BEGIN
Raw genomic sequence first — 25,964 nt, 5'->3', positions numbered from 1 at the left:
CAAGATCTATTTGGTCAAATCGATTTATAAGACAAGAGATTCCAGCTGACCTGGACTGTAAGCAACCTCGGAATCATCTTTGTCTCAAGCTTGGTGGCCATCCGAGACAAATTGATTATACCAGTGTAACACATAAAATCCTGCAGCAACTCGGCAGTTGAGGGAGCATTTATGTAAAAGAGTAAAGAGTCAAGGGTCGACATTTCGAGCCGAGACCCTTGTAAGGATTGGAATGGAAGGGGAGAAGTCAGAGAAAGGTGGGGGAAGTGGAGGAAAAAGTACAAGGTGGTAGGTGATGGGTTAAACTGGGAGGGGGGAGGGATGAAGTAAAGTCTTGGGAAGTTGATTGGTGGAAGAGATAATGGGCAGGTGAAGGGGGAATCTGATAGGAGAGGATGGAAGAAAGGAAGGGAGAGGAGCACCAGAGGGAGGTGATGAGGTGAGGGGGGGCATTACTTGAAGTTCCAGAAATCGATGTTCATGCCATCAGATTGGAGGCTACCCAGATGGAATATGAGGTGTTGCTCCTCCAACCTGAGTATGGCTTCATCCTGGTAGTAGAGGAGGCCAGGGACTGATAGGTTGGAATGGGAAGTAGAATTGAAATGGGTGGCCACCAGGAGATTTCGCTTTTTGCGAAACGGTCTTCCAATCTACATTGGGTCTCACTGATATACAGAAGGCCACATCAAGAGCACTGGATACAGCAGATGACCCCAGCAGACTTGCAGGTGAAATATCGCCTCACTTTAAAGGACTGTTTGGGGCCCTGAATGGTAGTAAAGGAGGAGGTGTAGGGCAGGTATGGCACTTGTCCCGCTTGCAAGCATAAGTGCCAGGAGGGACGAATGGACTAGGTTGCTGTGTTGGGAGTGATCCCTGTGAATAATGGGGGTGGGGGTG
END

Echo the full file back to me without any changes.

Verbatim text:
Raw genomic sequence first — 25,964 nt, 5'->3', positions numbered from 1 at the left:
CAAGATCTATTTGGTCAAATCGATTTATAAGACAAGAGATTCCAGCTGACCTGGACTGTAAGCAACCTCGGAATCATCTTTGTCTCAAGCTTGGTGGCCATCCGAGACAAATTGATTATACCAGTGTAACACATAAAATCCTGCAGCAACTCGGCAGTTGAGGGAGCATTTATGTAAAAGAGTAAAGAGTCAAGGGTCGACATTTCGAGCCGAGACCCTTGTAAGGATTGGAATGGAAGGGGAGAAGTCAGAGAAAGGTGGGGGAAGTGGAGGAAAAAGTACAAGGTGGTAGGTGATGGGTTAAACTGGGAGGGGGGAGGGATGAAGTAAAGTCTTGGGAAGTTGATTGGTGGAAGAGATAATGGGCAGGTGAAGGGGGAATCTGATAGGAGAGGATGGAAGAAAGGAAGGGAGAGGAGCACCAGAGGGAGGTGATGAGGTGAGGGGGGGCATTACTTGAAGTTCCAGAAATCGATGTTCATGCCATCAGATTGGAGGCTACCCAGATGGAATATGAGGTGTTGCTCCTCCAACCTGAGTATGGCTTCATCCTGGTAGTAGAGGAGGCCAGGGACTGATAGGTTGGAATGGGAAGTAGAATTGAAATGGGTGGCCACCAGGAGATTTCGCTTTTTGCGAAACGGTCTTCCAATCTACATTGGGTCTCACTGATATACAGAAGGCCACATCAAGAGCACTGGATACAGCAGATGACCCCAGCAGACTTGCAGGTGAAATATCGCCTCACTTTAAAGGACTGTTTGGGGCCCTGAATGGTAGTAAAGGAGGAGGTGTAGGGCAGGTATGGCACTTGTCCCGCTTGCAAGCATAAGTGCCAGGAGGGACGAATGGACTAGGTTGCTGTGTTGGGAGTGATCCCTGTGAATAATGGGGGTGGGGGTG